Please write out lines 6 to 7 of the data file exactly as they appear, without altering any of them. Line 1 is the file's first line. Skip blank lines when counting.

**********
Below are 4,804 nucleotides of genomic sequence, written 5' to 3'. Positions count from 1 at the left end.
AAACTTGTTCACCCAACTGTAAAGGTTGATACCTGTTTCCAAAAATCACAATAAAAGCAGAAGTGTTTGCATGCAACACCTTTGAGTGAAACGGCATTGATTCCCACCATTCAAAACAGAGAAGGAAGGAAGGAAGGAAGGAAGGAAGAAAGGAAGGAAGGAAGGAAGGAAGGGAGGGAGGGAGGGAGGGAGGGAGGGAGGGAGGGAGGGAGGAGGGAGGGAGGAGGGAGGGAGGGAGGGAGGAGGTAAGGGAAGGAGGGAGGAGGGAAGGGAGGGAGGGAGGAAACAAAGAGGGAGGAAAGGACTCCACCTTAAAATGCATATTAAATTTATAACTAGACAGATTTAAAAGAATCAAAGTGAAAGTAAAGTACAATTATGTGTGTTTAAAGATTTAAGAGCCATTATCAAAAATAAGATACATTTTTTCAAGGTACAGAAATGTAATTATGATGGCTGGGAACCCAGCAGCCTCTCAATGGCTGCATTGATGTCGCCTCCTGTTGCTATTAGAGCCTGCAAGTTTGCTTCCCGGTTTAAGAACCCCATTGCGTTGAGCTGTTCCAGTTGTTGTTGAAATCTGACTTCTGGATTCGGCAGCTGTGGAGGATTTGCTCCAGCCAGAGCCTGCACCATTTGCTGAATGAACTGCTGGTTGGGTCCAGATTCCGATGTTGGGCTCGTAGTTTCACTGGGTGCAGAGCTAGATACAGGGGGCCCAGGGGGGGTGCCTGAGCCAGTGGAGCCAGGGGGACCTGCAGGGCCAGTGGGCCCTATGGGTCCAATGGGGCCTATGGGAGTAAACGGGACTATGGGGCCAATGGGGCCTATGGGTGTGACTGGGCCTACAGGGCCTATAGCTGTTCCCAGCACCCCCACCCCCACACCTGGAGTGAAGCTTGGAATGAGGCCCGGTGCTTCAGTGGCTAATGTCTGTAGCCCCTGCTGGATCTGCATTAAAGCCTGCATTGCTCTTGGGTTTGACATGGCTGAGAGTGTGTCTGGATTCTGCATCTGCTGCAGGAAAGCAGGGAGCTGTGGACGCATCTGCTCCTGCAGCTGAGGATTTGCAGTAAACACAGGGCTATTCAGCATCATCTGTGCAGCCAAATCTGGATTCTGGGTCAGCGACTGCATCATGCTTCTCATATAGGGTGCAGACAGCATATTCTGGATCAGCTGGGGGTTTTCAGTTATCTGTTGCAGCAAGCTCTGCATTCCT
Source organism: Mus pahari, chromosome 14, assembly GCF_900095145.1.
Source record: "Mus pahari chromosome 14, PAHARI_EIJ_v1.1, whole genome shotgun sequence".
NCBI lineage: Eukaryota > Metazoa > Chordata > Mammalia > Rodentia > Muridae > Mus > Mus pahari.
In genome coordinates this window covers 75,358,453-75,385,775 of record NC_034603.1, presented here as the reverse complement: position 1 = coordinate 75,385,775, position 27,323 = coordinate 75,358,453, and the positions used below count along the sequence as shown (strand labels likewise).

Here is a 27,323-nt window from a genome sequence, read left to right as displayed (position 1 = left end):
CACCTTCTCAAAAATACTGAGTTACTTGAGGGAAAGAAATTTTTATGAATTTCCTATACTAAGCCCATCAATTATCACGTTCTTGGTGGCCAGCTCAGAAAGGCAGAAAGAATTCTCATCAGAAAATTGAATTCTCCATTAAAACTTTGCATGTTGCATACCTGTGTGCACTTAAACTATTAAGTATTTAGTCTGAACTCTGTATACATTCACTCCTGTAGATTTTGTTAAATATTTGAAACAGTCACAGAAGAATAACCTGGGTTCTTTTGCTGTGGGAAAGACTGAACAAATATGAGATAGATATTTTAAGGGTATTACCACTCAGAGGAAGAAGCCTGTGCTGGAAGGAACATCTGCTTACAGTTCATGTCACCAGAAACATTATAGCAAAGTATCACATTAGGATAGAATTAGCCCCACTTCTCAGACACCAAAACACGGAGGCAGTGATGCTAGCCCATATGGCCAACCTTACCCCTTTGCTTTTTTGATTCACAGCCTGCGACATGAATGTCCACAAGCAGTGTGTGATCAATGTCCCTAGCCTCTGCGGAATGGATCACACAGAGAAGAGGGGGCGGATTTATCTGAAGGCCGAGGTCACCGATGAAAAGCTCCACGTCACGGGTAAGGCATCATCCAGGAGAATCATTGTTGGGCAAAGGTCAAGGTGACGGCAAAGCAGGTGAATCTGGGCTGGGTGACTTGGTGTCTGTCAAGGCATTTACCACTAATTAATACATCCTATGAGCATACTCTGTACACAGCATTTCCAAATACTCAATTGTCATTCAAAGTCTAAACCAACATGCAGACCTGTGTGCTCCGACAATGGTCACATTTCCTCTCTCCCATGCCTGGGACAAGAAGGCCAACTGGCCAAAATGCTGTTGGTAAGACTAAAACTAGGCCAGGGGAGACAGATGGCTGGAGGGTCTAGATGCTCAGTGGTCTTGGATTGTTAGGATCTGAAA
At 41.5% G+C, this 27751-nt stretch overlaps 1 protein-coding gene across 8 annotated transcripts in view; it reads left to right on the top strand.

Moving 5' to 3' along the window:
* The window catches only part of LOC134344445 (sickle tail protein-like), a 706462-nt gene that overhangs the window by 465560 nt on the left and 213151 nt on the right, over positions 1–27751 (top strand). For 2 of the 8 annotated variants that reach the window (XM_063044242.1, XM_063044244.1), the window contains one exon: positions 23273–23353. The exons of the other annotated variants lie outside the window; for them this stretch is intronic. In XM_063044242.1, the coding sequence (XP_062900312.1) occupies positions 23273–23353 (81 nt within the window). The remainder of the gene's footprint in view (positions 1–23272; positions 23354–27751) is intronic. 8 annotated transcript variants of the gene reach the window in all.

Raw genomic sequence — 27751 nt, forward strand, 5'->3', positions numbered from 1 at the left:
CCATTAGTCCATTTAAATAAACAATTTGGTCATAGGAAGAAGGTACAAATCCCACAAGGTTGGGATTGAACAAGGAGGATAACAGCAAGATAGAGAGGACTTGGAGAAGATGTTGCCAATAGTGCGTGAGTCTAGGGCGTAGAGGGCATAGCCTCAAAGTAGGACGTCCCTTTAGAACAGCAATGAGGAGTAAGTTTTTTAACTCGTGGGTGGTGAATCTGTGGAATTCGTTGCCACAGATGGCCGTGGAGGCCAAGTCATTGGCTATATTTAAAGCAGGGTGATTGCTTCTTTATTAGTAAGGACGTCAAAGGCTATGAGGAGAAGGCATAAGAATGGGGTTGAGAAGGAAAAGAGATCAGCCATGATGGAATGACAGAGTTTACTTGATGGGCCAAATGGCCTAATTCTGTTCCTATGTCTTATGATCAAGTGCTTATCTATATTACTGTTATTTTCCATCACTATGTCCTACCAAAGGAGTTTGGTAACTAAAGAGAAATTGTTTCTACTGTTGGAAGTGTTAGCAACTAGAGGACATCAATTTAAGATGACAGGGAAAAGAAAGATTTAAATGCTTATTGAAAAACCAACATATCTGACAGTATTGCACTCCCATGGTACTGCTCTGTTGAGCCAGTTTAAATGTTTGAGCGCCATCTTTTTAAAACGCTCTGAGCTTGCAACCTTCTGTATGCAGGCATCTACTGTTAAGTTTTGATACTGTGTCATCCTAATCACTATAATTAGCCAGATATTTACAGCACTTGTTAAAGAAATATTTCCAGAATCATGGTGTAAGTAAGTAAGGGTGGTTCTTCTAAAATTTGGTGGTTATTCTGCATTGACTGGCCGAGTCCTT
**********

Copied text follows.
In genome coordinates this window covers 75,358,453-75,385,775 of record NC_034603.1, presented here as the reverse complement: position 1 = coordinate 75,385,775, position 27,323 = coordinate 75,358,453, and the positions used below count along the sequence as shown (strand labels likewise).

Here is a 27,323-nt window from a genome sequence, read left to right as displayed (position 1 = left end):